Contrary to what alarmist clickbait articles say, our species had coexisted with cancer since our emergence. At its roots, cancer is a copying error, and the older we get, the more likely we are to accumulate enough errors to knock out the safeguards against our cells' uncontrolled growth. It's such a terrifying disease, eating the patient from within and leaving strange growths, that doctors would hide the diagnosis from their patients. We've declared war on cancer and have to wonder whether cancer has won.
Siddhartha Murkerjee alternates between telling the overall history of cancer with a chronicle of his fellowship year at Dana Farber Cancer Institute. The first great leaps in treatment didn't come from a doctor who focused on patient care but from Sidney Farber, a pathologist who with the help of antifolates formulated by chemist Yella Subbarow, managed to induce brief remissions in his young leukemia patients. He'd only postponed the inevitable by a few months, but from there doctors moved onto drug combos and eventually to modern chemotherapy. That, in turn, led to battles between the surgeons and chemotherapists, neither believing the other was in the right and both more concerned at times with killing the disease than saving the patient. In the aftermath of AIDS activism, patients stood up and fought for more responsive care - less disfiguring surgeries, drug dosages correlated to cure the disease and spare healthy cells, and palliative treatments.
Murkerjee doesn't neglect prevention. The first recognized environmental cancer was scrotal cancer in chimney sweeps. Naked young boys were sent into the tight shafts and many developed a cancer almost unheard of in the general population. Strangely, that explains why the link between smoking and lung cancer didn't jump out at researchers in the 1950s - smoking was so common that it threw off the signal-to-noise ratio. Researchers linked chronic inflammation to some cancers, leading to a fall in liver cancer with the advent of hepatitis vaccines and in stomach cancer with better sanitation and the antibiotic treatment of ulcers. I remember as a child hearing about the search for cancer vaccines, and while that hasn't panned out, less than a decade of vaccination against HPV is already causing a decline in the incidence of cervical cancer. There's also secondary prevention, like mammograms and colonoscopies which find cancers early when they're more treatable. With the identification of oncogenes, researchers are developing treatments which can turn off those genes, stopping tumor growth without harming surrounding tissues.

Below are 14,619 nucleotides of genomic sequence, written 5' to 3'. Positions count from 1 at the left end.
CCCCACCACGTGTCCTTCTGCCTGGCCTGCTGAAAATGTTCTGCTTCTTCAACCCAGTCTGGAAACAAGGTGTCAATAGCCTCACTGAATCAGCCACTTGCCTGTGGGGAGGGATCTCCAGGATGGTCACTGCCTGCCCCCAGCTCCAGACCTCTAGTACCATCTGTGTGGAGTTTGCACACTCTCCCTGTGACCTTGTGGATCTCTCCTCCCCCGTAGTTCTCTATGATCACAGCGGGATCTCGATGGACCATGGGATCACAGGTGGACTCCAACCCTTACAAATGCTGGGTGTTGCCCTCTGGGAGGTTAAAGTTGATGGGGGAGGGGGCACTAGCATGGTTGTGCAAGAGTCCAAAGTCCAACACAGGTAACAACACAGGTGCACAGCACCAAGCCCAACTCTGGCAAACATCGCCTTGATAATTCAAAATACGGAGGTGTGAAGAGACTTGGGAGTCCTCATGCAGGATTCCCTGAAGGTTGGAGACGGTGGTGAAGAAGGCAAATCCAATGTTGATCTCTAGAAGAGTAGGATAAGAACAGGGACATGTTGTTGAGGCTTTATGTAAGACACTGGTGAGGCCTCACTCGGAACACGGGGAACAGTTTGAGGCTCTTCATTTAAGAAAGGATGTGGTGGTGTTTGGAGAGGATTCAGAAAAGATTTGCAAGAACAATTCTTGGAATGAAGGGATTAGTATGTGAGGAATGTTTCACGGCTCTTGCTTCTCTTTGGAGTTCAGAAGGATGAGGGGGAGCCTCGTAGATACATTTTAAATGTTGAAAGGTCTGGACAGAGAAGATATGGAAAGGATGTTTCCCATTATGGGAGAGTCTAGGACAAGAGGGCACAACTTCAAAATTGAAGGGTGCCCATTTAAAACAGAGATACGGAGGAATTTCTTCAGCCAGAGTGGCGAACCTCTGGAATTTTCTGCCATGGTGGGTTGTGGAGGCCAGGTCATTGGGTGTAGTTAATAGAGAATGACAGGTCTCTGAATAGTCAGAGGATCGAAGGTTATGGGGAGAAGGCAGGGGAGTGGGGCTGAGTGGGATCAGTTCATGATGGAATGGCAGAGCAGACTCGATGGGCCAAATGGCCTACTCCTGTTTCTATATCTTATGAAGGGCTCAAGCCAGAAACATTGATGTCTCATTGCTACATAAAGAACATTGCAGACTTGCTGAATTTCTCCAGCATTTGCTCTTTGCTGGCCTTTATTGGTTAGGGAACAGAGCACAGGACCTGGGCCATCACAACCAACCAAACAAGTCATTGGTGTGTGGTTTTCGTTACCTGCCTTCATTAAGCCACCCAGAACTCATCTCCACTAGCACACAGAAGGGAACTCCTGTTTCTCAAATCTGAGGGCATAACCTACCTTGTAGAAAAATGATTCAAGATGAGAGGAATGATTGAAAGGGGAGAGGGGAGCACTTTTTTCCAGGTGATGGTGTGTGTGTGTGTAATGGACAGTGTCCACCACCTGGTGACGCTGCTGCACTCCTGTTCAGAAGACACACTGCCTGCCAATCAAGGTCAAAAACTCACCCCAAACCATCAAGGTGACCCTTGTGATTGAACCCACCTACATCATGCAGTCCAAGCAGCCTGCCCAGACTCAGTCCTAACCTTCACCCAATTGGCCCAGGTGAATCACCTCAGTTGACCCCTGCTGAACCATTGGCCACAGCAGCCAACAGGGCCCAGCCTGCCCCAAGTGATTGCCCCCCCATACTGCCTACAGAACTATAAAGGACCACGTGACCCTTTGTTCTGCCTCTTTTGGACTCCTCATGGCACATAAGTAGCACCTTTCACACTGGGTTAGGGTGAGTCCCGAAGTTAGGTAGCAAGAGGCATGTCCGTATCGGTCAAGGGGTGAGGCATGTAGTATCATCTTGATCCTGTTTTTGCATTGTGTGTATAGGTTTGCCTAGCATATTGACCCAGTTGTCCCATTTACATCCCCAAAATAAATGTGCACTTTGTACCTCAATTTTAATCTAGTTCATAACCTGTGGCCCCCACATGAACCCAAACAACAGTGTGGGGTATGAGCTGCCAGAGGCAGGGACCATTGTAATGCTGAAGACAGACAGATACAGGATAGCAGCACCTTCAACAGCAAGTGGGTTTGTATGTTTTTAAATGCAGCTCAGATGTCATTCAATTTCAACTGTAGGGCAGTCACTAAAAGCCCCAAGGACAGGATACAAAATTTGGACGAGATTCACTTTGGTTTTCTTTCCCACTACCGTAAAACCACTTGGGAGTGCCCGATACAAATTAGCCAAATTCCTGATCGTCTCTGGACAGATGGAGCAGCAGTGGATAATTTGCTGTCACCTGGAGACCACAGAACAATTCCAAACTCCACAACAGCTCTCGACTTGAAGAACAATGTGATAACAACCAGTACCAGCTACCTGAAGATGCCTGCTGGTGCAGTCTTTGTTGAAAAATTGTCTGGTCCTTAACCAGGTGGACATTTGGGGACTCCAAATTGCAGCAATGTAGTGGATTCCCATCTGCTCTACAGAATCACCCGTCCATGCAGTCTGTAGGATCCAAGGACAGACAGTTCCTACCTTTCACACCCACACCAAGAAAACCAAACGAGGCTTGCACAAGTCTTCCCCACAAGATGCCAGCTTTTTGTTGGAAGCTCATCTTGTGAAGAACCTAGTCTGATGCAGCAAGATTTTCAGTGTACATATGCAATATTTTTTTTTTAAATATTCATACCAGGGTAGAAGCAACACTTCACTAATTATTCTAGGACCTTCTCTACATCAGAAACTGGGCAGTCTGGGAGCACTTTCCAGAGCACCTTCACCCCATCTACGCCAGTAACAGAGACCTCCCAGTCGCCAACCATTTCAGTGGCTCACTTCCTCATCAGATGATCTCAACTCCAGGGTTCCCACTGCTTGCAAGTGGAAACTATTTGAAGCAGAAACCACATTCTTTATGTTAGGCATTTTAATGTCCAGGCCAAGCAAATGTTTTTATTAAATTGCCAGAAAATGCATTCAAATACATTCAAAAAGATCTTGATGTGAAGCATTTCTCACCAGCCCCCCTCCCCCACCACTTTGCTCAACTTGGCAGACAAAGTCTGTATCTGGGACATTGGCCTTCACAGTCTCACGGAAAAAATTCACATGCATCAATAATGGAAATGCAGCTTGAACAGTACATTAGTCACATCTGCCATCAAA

Periodically, Murkerjee brings us back to 2004 and the cancer wards at Dana Farber. We see patients struggle through treatment. Some survive and some don't, and occasionally the patient comforts the doctor who has to say, "There are no more options." He opens and closes the book with one patient, 30-year-old kindergarten teacher Carla Reed. Her fatigue, odd bruises, headaches, and bleeding gums were symptoms of acute leukemia, and Muurkerjee's intake notes say that she'll probably die during treatment. Six years later, he visits her with flowers - not on a gravesite, but at her suburban house where they drink tea and discuss her treatment while her children and dogs play in the garden. At 5 years, her remission can be considered a cure.